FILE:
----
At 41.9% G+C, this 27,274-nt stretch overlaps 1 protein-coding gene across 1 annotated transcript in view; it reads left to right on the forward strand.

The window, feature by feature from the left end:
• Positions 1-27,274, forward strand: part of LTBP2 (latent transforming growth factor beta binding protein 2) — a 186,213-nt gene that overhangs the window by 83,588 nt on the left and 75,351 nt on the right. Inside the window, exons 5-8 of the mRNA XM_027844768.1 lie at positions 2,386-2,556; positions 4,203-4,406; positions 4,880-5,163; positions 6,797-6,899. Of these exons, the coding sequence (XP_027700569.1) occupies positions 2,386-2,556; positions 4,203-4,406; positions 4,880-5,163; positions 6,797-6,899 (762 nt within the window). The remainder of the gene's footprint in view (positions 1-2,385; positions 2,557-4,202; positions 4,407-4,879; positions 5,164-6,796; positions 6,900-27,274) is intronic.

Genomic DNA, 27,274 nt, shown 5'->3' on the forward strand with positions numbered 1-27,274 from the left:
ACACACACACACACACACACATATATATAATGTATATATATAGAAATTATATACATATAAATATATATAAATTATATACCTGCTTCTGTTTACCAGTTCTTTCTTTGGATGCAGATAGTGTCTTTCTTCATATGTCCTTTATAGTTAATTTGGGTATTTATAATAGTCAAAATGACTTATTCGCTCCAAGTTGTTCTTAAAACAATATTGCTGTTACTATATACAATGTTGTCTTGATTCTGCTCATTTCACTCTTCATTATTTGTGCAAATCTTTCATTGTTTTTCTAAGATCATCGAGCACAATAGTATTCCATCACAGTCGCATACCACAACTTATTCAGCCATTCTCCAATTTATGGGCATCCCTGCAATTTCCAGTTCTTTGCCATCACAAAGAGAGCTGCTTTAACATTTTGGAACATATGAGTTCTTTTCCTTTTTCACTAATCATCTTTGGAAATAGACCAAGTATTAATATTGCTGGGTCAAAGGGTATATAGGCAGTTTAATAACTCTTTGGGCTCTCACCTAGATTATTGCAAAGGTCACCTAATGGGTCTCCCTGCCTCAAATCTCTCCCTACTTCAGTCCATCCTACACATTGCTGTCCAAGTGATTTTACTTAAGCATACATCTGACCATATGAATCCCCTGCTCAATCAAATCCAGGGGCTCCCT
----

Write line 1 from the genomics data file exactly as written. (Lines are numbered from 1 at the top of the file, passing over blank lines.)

At 41.9% G+C, this 27,274-nt stretch overlaps 1 protein-coding gene across 1 annotated transcript in view; it reads left to right on the forward strand.